Slow Coffee in the Street

I spot the traveling cart with a large sign, advertising “cà phê”. I hold up one finger, and an older Vietnamese woman, dressed in comfortable slacks and a floppy fishermen’s hat, pushes two small red plastic stools my way. I take a seat on one, putting my purse on the other, and call out “Cà Phê Sua Da”, or coffee with milk.

My long American legs hunched up toward my chest, I look around this quiet side street. Around me, groups of young people have pulled their small red stools close to each other, forming a flexible arrangement of social cliques. To my left, two women my age examine their phones, checking Facebook while sipping coffee. To my right, a group of high school students share brightly-colored sodas. Two of the young men are clearly talking about me, and I laugh to myself. People not-so-covertly staring at you is obvious, even through a language barrier.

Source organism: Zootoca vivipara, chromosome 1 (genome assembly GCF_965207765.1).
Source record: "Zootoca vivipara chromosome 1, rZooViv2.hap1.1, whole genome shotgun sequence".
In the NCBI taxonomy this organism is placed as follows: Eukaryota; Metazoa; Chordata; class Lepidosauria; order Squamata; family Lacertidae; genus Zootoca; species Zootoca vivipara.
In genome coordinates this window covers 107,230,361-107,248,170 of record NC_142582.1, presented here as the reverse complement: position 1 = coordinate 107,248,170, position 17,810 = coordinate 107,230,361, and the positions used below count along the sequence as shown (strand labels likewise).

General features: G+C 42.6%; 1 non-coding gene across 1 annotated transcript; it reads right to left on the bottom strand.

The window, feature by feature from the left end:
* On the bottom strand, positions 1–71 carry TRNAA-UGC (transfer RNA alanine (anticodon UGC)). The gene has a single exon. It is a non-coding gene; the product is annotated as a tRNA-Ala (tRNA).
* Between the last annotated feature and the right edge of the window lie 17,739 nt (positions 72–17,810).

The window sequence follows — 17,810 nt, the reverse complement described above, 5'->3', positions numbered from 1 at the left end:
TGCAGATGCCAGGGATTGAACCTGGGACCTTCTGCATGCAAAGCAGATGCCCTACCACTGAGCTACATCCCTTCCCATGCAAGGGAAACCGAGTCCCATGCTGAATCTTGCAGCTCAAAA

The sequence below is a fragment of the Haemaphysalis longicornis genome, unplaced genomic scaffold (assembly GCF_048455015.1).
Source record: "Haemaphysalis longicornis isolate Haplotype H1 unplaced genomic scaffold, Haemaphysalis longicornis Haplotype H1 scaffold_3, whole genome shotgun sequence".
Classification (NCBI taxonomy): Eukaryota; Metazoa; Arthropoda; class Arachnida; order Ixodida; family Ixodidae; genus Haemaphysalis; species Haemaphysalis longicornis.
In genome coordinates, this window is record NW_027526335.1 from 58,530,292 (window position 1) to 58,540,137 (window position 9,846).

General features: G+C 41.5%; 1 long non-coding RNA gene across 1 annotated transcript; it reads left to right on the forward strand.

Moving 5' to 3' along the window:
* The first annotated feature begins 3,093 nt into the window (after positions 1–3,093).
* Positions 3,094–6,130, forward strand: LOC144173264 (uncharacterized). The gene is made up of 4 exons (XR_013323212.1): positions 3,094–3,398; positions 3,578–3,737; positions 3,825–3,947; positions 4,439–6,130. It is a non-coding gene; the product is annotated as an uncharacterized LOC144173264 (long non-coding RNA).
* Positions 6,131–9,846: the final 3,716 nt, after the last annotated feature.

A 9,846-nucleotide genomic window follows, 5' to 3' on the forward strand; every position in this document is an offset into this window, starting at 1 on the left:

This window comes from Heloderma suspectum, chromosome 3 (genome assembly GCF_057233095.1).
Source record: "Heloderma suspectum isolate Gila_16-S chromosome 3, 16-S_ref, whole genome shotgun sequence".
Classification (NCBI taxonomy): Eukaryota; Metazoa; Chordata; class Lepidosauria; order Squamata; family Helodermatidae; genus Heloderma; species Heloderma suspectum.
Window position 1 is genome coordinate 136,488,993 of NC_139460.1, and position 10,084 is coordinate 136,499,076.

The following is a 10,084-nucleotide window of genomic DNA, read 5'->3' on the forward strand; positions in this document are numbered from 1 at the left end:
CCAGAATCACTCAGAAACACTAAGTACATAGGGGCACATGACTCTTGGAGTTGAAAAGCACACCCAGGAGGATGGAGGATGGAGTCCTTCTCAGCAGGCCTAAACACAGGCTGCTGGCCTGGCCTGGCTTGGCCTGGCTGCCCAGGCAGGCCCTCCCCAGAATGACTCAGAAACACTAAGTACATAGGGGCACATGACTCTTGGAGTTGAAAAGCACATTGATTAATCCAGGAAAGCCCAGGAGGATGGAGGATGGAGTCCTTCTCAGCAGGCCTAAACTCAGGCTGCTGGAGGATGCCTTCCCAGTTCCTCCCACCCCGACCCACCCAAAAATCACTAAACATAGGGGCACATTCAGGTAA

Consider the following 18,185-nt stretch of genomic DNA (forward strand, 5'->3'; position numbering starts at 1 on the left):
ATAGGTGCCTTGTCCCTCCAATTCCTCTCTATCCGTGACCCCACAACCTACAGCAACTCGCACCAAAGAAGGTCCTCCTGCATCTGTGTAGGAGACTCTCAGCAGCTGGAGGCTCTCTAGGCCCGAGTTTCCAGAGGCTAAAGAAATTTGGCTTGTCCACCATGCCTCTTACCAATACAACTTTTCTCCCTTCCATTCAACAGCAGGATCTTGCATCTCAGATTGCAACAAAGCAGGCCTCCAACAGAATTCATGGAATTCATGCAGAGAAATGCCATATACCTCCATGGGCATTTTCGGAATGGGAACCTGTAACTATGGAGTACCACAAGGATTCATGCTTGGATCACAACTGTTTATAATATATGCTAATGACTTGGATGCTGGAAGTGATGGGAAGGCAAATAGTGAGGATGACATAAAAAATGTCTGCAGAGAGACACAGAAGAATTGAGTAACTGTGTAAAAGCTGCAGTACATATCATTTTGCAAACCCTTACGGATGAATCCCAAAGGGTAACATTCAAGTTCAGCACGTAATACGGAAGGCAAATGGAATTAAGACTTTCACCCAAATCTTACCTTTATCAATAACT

My coffee arrives, with a side bowl of ice on this hot day. I stir in the milk and then add the ice, trying to water down this strong brew. I take a sip- oh, how I love Vietnamese coffee.

One of the best parts about a slow cup of coffee on the street here is the people watching. As my foreignness can hardly go unnoticed, most of the time I stare back unabashedly. I usually bring a book to the cafe, but today I leave it in my bag, because the street is exceptionally busy. I simply sit, enjoying the sunshine and the cool breeze coming off the Perfume River. I have nowhere to be for another few hours, until I meet a friend for lunch. I grin and take in the day, enjoying all of my senses. I treasure these wonderfully slow mornings in Hue.

A panoramic view of the Imperial Citadal, the home of the Nguyen Dynasty. I wonder if the emperor and the mandarins ever had quiet mornings like mine, sitting near the lakes, drinking coffee.

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